The bill is touted by Republicans as a way to save at least $33 million over the next five years. They say the EAC, established in 2002 in reaction to the fierce partisan fighting over the 2000 presidential election, has already done its job of sending out grant money to states to upgrade old voting equipment and help states set voting standards.
"This is actually a clear and easy choice," said Rep. Gregg Harper (R-Miss.). "The EAC has accomplished that, paying out over $3 billion to states for those purposes."
Rep. Dan Lungren (R-Calif.) added that the EAC's time has "come and gone," and said Congress needs to take these sorts of steps in light of the looming fiscal crisis.
"Constituents are looking at us as they look for some glimmer that we understand the terrible fiscal situation we find ourselves in, and they're looking for just the littlest, the smallest suggestion that we are going to be serious about the fiscal mess that we find ourselves in," he said.
Rep. Phil Gingrey (R-Ga.) also noted that state election officials have told Congress the EAC should be repealed at this point. "When those who oversee elections call for the dissolution of an agency supposedly meant to be supporting their efforts, Congress should listen," he said.
But Democrats continued to reject each of these arguments, and said ending the EAC would inevitably allow U.S. election standards to slide around the country. House Minority Whip Steny Hoyer (D-Md.) said the EAC continues to help election workers, and rejected GOP arguments that the agency was meant to be temporary.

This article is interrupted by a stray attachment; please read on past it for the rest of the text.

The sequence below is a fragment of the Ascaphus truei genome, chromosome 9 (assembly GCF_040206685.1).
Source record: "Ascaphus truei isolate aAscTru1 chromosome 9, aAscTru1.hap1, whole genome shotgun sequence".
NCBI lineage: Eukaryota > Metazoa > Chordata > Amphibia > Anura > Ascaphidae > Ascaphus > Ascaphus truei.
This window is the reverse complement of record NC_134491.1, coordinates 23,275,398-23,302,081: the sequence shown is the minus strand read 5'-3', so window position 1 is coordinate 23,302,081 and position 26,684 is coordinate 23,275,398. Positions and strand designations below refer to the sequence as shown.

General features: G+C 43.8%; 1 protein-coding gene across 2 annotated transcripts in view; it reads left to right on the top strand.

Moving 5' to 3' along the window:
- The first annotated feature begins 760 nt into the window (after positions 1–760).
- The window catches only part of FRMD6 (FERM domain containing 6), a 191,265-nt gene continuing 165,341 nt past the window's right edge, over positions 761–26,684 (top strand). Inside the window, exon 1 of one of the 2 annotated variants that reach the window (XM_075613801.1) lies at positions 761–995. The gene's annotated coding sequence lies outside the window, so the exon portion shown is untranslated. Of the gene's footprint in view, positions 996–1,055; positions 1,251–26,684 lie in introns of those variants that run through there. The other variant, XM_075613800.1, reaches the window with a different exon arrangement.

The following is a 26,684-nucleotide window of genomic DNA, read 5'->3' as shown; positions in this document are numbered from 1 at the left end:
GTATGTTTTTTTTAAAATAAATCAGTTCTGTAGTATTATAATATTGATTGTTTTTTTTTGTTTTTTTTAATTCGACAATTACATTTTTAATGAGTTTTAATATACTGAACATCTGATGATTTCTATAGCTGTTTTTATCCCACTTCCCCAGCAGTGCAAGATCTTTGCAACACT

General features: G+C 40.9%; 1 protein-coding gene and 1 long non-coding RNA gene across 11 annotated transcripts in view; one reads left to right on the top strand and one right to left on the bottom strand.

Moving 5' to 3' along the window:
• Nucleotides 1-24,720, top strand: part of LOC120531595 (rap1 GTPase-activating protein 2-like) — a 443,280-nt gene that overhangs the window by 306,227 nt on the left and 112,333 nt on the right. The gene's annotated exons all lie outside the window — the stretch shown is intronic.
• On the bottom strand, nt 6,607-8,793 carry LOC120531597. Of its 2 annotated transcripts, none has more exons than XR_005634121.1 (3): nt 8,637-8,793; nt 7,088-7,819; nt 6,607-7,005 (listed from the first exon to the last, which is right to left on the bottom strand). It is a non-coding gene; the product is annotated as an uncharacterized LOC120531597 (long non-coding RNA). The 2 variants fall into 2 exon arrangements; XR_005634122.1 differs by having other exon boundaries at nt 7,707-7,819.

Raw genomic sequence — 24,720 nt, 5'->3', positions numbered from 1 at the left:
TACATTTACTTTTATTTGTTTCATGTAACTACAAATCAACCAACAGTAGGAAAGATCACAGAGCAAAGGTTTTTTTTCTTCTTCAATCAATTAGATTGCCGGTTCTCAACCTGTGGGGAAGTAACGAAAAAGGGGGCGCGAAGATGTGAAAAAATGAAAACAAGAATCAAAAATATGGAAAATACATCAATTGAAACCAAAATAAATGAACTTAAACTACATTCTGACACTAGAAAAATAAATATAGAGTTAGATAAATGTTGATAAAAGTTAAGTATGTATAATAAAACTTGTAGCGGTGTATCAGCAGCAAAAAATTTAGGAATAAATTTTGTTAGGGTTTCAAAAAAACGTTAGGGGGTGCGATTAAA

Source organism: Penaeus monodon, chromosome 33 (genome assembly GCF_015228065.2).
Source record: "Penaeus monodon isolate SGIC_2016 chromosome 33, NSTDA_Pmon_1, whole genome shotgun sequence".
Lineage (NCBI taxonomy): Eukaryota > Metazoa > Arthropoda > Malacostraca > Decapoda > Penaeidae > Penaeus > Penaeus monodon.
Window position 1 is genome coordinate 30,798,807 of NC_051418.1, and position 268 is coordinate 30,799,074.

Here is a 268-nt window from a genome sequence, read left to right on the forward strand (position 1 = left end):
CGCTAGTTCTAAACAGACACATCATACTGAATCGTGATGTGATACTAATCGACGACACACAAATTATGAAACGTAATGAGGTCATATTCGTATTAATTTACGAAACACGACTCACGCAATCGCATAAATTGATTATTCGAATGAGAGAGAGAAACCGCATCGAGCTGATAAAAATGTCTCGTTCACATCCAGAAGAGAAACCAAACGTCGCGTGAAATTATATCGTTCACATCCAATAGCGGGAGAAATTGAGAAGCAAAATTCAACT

"There was no intention to make this a temporary agency just for the distribution of grants," he said. "It was an ongoing advisory agency to make sure that best practices were pursued, not because they can impose, but because they can advise."
He also recalled the close Florida election that left the country hanging for several weeks as both parties fought over Florida's electoral votes that eventually gave the victory to George W. Bush.
"To eliminate the very agency constructed to ensure that we do not repeat the travesty of 2000 is to retreat from ensuring fair, open, accessible elections where every vote will count," he said.
Gonzalez added that the EAC is still valuable because it helps avoid these recounts, and smooths over recounts that are needed. "If the EAC can prevent the need for such recounts, and reduce the cost and time involved in others, how much is that worth?" he asked.